Owing to the COVID-19 pandemic, education facilities across the globe have been forced to temporarily close for the safety of their staff and students. In Kenya, over 15 million students are expected to be learning from home.During a pandemic that has caused significant educational disruptions, there is also a threat that the educational gaps between regions and countries will be further widened, and the digital divide aggravated.With an extended period of school closures due to COVID-19 outbreak, countries are trying to ensure continuity of learning through alternate means. As governments, along with development and humanitarian partners, engage majorly in the process of developing E-LEARNING (digital, video, and audio content) for learners who are out of school, support also needs to be provided to children who don’t have access to the internet or the necessary devices for accessing this content more so in marginalized communities like West-Pokot County. In order to bridge this gap, Self-Instructional Print-Based Material, which supplements the textbook, needs to be provided to children so as to ensure that the Education Sector’s response to COVID-19 remains inclusive.
What it does
Self-instructional print-based material, which supplements the textbook, needs to be provided to children so as to ensure that the Education Sector’s response to COVID-19 remains inclusive.
In classroom based teaching, the teacher is the central resource for learners. Understanding the diversity in the classroom, the teacher packages and repackages content for students who may be at different learning levels and have different learning styles so that learning occurs. The textbook aids the teacher in this effort.
In the absence of a teacher, traditional textbooks alone may fail to ensure active learning among children as such books often focus on explanation of facts, concepts, and theories. What is required in such situations is self-instructional material that not only provides information but also:
- defines what is to be learnt
- gives examples
- sets learning tasks
- answers learners questions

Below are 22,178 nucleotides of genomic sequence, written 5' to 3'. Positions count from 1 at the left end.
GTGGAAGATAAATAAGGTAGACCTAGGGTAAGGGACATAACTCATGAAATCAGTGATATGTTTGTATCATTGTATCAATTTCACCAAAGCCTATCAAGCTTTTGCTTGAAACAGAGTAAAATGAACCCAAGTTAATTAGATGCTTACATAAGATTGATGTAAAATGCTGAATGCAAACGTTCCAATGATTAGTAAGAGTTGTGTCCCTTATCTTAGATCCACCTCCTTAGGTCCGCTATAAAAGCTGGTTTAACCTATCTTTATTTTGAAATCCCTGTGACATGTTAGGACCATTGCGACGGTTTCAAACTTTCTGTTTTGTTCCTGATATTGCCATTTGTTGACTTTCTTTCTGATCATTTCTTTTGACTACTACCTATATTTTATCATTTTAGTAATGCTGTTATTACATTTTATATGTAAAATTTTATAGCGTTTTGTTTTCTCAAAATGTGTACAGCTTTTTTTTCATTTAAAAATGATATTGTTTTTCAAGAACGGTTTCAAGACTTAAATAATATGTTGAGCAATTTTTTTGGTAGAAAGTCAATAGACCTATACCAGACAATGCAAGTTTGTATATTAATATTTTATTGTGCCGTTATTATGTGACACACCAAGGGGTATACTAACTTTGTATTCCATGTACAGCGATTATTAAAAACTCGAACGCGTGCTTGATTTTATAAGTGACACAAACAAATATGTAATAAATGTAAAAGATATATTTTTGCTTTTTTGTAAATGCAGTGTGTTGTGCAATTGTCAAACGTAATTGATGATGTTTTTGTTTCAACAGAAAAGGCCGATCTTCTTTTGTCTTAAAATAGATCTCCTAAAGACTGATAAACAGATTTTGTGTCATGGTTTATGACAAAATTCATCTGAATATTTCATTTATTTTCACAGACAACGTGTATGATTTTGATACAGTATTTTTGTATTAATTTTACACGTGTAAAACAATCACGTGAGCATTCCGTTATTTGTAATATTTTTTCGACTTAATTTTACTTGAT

- allows learners to do self assessment
- gives study advice
The type of self instructional material developed for learners depends on the availability of textbooks and the kind of resources in it. In the absence of a textbook, the self-instructional material has to be exhaustive as it has to include content that explains the concepts. However if the textbook already is available with the student, the self-instructional material needs to focus only on resources that are absent and provide a viable self-study plan for the learner. Resources that may be absent in the textbook could include study tips, examples, self-assessment, summaries, etc., all of which enhances active learning and engagement with the students. If the textbook includes most of the above mentioned components, the self-instructional material can be minimal and may focus on the self-study plan for the learner.
A typical unit in self-instructional material has the following structure:
- Title of the Learning Unit
- List of contents
- Learning Outcomes
- Resources needed for this unit (This section might be repeated several times depending on the number of topics/sub topics; set time limits for each activity) i. Topic Heading/Sub-heading ii. Read (pages/topics from the textbook) iii. Read (new, supplemental text, written by you) iv. Do (activity written by you; with answer grid for the learner ) v. Do (self assessment written by you; with answer grid for the learner) vi. Read (feedback written by you) 6.Do (Tutor marked assessments written by you with marking criteria, time limits and date of submission)
- Summary/Key points